How to Choose the Perfect Light Bulb for Your Lighting Fixture – PART3

 Part 3 of 3: Matching Your Fixture to Your Bulb

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1  Choose a bulb for a floor or table lamp. If you’ve got a free-standing lamp for a floor or a large table lamp, you’ve got a few options for possible light bulbs. Look into using a spiral or closed-A shape bulb that is compact fluorescent or incandescent. Stick with bulbs on the warm-side, as they will be lighting up your room and generally tend to be easier on the eyes in a warmer hue (like a ‘daylight’ bulb).

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2  Find a bulb for your pendant fixture. Because pendant fixtures tend to have at least part or half of the bulb exposed, your choices are limited for possible lights. You’ll want to start by finding a bulb in a traditional ‘bulb’ or ‘globe’ shape, in the warmer side of the light appearance scale. Most people prefer to use a compact fluorescent light bulb or a halogen light bulb for this purpose.

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3  Select a bulb for a ceiling fixture. Ceiling fixtures are generally enclosed so that the light bulb is not visible, giving you many more options for bulbs than a pendant fixture does. Choose a bulb that has a long lifespan, so that you don’t have to change it often. The light appearance you want will vary depending on the atmosphere of the room. Any type of bulb (so long as it is compatible with the fixture) will work for a ceiling fixture, but it will do you good to try and find an energy efficient bulb when possible.

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4  Find a bulb for a wall sconce. Wall sconces tend to be on the smaller side and are mostly decorative, meaning that the bulbs you choose will need to be small enough to be covered completely by the sconce. Choose a bulb that is tube or flame shaped, as these are narrow enough to fit inside the sconce. Compact fluorescent light bulbs and incandescent light bulbs are most commonly used for a wall sconce.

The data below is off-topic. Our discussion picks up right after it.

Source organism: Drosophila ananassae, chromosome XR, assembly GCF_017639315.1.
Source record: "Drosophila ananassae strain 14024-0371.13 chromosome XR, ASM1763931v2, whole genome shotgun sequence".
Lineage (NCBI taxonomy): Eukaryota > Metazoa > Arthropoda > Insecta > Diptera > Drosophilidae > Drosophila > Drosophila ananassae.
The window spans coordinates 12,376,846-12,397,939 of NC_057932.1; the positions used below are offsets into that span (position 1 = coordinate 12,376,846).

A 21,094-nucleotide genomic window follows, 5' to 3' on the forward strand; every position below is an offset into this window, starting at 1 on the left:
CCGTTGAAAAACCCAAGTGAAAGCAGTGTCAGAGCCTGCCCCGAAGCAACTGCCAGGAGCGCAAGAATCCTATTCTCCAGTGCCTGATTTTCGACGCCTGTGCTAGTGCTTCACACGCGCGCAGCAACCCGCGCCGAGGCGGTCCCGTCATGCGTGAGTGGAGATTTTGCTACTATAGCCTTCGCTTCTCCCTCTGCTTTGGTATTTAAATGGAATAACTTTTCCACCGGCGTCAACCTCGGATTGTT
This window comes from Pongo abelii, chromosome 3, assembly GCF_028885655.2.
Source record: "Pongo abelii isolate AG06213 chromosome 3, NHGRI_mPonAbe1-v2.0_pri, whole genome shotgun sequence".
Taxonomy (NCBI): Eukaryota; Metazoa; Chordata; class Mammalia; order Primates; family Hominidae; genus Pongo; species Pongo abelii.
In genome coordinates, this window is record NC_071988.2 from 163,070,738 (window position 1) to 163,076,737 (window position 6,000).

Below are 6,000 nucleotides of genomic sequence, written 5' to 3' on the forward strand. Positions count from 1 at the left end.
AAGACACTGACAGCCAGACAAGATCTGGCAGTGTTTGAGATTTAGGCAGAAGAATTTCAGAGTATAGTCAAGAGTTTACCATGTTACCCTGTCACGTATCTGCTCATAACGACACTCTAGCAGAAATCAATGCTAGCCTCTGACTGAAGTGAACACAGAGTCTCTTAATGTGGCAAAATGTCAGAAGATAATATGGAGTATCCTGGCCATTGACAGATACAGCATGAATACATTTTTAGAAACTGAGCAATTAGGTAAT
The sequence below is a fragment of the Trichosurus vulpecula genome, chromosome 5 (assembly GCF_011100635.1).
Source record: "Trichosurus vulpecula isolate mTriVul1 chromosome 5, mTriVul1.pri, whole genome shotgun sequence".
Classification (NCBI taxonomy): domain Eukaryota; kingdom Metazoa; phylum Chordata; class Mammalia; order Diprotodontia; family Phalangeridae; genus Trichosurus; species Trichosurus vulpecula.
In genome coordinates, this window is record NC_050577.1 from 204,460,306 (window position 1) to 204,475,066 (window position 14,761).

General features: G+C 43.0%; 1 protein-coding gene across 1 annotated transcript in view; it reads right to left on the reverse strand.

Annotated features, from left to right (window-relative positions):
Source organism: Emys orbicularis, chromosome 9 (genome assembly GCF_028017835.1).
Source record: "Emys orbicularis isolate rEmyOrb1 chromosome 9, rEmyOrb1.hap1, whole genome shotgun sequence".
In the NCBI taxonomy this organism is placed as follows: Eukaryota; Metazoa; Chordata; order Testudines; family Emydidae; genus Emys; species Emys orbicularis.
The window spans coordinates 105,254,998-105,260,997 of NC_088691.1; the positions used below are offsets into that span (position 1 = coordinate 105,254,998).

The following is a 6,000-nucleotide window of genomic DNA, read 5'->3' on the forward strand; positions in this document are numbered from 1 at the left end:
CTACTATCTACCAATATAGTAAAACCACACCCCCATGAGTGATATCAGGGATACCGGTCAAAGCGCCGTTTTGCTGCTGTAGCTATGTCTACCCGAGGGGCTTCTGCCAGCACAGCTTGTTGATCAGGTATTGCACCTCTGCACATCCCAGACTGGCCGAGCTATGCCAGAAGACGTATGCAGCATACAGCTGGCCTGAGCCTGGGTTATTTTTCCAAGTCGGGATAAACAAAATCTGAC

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5  Choose a bulb for a recessed can light. Because recessed can fixtures don’t allow much ventilation, they are the highest risk for fire hazard. As a result, your primary goal will be to choose a bulb that does not exceed the maximum wattage for your fixture. Most people choose a halogen, compact fluorescent, or incandescent light bulb for a recessed can fixture. The light appearance will vary depending on the location.

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6  Find a bulb for an outdoor fixture. If your outdoor fixture is exposed to the elements, you’ll need to purchase a special outdoor bulb which won’t be damaged from exposure. Otherwise, choose a bulb that is either spiral or tubed in a ‘bright white’ light appearance. LEDs are popular choices, as are incandescent and halogen bulbs. Keep in mind that you’ll need to buy a special bulb if you have a photosensitive fixture or a fixture that is on a timer. Check your local lighting store for these alternatives.

Part 1 of 3: Understanding Light Bulb Basics

Part 2 of 3: Learning the Types of Light Bulbs

How to Choose the Perfect Light Bulb for Your Lighting Fixture – PART2
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